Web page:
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9 Useful Tips for Healthy Newborn Care

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Clinical Directorate

Newborn Care

9 Useful Tips for Healthy Newborn Care

Dr. Ankita Chandana
Obstetrics And Gynaecology
Obstetrics And Gynaecology
Associate Consultant

Are you worried about safeguarding health and overall development of your newborn? Do you know how youshould be preparing a disease-free environment for your baby? As a parent, a crying healthy baby is all what is expected and desired. Apart from the special care you provide, there are some salient points which you should keep in mind while nursing your little ones. These useful and hygienic tips will prevent your baby from falling ill more often and you will be able to enjoy your baby’s good heath and immunity.  

--You should frequently breast feed your baby and not feed with them with solids in the first six months.

--Do not feed your little ones with prelacteal feed. For instance, we prefer to give honey as the first feed to our babies, which should be strongly condemned since it can lead to botulism which is a fatal illness.

--Body temperature of your babies should be maintained by appropriate clothing and by keeping them in adequate room temperature of 26-28 degrees C. Hands and feet should always be warm to touch. If hands and feet are cold to touch and your baby is centrally warm then hands and feet should be properly covered and doctor should be consulted.

--Always stay close to your baby. It enhances the bond and affection and will take away your postpartum pain. Moreover, continuous breast feeding will also prevent your child from infection.

--Try to nurse your baby on their back for the first six months. Don’t keep them on their tummy as it may lead to sudden death. Also, avoid applying anything on the cord.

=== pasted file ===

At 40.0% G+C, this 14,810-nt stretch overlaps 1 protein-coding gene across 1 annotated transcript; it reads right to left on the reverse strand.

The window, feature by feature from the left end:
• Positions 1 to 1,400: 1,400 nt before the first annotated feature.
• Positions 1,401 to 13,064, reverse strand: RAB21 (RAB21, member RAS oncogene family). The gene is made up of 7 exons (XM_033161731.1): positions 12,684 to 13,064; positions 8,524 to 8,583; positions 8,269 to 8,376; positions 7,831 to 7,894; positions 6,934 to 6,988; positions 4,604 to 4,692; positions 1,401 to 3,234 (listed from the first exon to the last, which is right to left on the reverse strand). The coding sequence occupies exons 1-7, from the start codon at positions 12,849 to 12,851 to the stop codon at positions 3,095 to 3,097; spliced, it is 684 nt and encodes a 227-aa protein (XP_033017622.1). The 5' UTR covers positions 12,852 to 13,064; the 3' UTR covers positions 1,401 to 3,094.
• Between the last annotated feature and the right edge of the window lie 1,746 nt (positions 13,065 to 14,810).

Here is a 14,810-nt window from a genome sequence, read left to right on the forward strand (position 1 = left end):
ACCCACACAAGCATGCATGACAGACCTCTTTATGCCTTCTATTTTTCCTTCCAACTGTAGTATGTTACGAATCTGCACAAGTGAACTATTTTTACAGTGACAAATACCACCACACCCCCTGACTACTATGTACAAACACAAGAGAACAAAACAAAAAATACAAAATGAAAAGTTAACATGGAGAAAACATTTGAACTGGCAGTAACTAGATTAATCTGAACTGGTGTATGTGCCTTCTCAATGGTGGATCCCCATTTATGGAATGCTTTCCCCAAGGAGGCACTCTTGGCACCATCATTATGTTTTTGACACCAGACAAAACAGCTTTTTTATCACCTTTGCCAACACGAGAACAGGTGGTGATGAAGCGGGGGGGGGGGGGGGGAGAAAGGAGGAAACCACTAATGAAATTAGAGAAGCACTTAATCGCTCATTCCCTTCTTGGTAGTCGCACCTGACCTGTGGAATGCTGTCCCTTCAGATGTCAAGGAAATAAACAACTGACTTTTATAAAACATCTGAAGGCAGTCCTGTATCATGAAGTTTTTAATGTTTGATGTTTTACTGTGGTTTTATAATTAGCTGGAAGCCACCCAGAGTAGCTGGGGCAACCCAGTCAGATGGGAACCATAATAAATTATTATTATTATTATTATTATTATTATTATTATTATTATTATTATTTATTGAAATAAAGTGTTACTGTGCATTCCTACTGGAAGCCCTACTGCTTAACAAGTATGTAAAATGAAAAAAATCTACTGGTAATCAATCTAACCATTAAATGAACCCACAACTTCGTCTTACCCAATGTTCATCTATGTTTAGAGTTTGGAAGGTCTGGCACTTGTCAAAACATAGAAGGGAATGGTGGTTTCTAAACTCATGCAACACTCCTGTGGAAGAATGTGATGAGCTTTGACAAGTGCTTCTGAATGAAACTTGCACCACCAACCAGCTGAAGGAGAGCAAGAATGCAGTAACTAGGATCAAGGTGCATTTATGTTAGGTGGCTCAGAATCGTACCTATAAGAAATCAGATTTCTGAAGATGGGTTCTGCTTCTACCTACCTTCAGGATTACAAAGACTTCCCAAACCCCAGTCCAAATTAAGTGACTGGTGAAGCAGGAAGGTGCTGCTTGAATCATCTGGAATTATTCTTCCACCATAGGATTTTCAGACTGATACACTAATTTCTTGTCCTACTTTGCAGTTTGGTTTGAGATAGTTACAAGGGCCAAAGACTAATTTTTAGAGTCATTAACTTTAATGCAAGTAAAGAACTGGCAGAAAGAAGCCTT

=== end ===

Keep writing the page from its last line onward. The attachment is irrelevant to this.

--Do not panic if your baby appears yellow in the first week because approximately 60% of healthy babies have jaundice initially and only 20% end up receiving treatment in form of phototherapy. So jaundice (yellowish of skin) should be adequately monitored by regular visits.

--Provide your baby with a daily dose of Vitamin D of 400 IU in first year of life. Try to postpone bath for at least 24 – 48 hours till the time feeds are established and your baby attains a normal body temperature.

--As a responsible parent, do not forget to change your baby’s diapers at regular intervals and prevent from having a severe diaper rash.

--Ensure that your baby is vaccinated with BCG, Hepatitis B and oral polio at birth or before getting discharged from the hospital. Visitors should be minimized in first few days of life and anyone handling the baby should wash their hands with soap and water before touching baby. Monitor the growth of your baby by following up visits with your doctor.

--You should be aware of some danger signs like if the baby is not feeding well, not passing urine frequently (i.e. 6-8 times in 24 hours) or is persistently throwing up feeds, has yellow hands and feet, activities of the child is less or any abnormal signs, the child should be immediately bought to the hospital at the earliest.  If you notice any skin lesions or excessive eye discharge please contact your health personnel.

--Although majority of babies are born at full time, 10-15% of these babies are born earlier at a time (we call them as premature babies) when their organs are not prepared to function fully on their own and they need some support. They are at risk of some problems like Breathing and feeding difficulties which merits their care in specialized neonatal ICUs.